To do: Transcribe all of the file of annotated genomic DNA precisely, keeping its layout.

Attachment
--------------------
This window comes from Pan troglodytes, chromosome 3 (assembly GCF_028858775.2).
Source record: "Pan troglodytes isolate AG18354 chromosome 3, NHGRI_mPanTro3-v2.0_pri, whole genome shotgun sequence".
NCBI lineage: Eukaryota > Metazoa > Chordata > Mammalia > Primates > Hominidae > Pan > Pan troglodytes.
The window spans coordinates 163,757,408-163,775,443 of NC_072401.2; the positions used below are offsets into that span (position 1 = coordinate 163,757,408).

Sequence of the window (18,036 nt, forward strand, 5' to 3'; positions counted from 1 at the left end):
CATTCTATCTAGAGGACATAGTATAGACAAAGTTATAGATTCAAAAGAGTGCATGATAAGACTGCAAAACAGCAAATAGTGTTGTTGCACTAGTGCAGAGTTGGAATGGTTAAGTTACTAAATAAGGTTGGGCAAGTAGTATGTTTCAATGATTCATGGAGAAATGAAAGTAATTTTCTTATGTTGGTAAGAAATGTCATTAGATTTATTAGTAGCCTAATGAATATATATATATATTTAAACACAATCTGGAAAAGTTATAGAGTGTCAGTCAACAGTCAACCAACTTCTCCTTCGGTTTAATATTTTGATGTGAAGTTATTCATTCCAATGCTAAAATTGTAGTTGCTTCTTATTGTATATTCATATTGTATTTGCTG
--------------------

This window comes from Pan troglodytes, chromosome 3 (assembly GCF_028858775.2).
Source record: "Pan troglodytes isolate AG18354 chromosome 3, NHGRI_mPanTro3-v2.0_pri, whole genome shotgun sequence".
NCBI lineage: Eukaryota > Metazoa > Chordata > Mammalia > Primates > Hominidae > Pan > Pan troglodytes.
The window spans coordinates 163,757,408-163,775,443 of NC_072401.2; the positions used below are offsets into that span (position 1 = coordinate 163,757,408).

Sequence of the window (18,036 nt, forward strand, 5' to 3'; positions counted from 1 at the left end):
CATTCTATCTAGAGGACATAGTATAGACAAAGTTATAGATTCAAAAGAGTGCATGATAAGACTGCAAAACAGCAAATAGTGTTGTTGCACTAGTGCAGAGTTGGAATGGTTAAGTTACTAAATAAGGTTGGGCAAGTAGTATGTTTCAATGATTCATGGAGAAATGAAAGTAATTTTCTTATGTTGGTAAGAAATGTCATTAGATTTATTAGTAGCCTAATGAATATATATATATATTTAAACACAATCTGGAAAAGTTATAGAGTGTCAGTCAACAGTCAACCAACTTCTCCTTCGGTTTAATATTTTGATGTGAAGTTATTCATTCCAATGCTAAAATTGTAGTTGCTTCTTATTGTATATTCATATTGTATTTGCTG